Heel pain is a common foot disorder which The Foot Centre treats. It can be quite severe and can affect people’s quality of life.
Heel pain symptoms
Most sufferers experience heel pain with their first steps in the morning after getting out of bed, or when getting up out of a chair after resting for a while. This is called Post-static Dyskinesia, which means “after rest pain”.
Patients often say the pain feels like a severe stone bruise which gradually reduces to a dull ache. This condition is often called Plantar Fasciitis, which means inflammation of the fascia
(connective tissue) at the bottom of the foot.
This inflammation is caused by the increased tension (pulling) at one of the largest fascial structures of the foot, the Plantar Aponeurosis.
Its connection, or anchor point, at the heel starts to pull away, damaging this tissue. The body will try and repair the tissue by sending increased blood flow (nutrients) to the area
This pooling of extra fluid at rest, can often cause a stone bruise type pain when the patient starts to stand on the foot again. When walked on, the fluid is slowly squeezed away and often the pain levels reduce, until the foot rests and the area has the chance to “fill up”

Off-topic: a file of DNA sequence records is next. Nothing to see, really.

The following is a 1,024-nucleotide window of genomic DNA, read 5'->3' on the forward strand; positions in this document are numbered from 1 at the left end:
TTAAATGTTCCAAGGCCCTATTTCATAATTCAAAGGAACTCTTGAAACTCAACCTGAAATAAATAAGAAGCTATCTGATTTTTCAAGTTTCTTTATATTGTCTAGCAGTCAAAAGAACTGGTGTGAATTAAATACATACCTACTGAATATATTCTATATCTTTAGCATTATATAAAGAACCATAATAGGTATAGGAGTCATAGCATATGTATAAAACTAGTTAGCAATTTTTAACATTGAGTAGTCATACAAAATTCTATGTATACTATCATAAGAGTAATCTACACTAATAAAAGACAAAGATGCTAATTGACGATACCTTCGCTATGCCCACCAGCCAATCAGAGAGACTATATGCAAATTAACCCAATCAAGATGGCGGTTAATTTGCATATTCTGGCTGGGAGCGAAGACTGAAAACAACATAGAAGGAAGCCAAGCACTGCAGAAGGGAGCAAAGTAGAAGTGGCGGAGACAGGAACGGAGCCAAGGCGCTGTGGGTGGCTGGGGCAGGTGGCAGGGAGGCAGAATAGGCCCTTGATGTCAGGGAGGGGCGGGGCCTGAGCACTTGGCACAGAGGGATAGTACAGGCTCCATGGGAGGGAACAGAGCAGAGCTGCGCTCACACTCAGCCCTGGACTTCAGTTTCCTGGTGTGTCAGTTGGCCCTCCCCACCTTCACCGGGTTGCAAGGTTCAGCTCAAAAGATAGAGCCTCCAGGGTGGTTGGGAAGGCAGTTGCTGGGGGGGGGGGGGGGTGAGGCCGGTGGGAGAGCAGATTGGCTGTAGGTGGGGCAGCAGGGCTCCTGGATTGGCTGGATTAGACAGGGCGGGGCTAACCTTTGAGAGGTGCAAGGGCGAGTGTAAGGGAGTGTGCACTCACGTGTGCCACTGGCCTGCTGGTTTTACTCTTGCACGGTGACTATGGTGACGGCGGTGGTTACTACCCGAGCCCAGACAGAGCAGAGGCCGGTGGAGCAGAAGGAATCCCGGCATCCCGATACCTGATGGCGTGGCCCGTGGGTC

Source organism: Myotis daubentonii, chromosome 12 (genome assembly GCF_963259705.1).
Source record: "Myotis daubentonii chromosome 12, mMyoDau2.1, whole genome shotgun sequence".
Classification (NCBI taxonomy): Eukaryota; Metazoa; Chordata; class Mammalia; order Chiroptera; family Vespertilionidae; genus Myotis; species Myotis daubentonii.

Sometimes other factors cause heel pain. Identifying the cause of the pain and making a correct diagnosis is vital to allow an appropriate, successful treatment recommendation to be given.
When non-invasive treatments fail to relieve symptoms, surgical correction may be considered. This can include key hole surgery aimed at releasing the tension at the
tightened portion of the fascia.
Thankfully, this treatment offers a fast recovery with a return to walking activity 2-4 days postoperatively, with no need for hospitalisation or general analgesia.
If you do have any questions relating to your foot problem, please feel free to contact The Foot Centre and we will do our best to help
Stefan R. Edwards FNZCPS MChS, Podiatric Surgeon Dip.Pod.Surg.B.Sc (Hons)Pod.Med.M.NZ.C.Pod.Surg.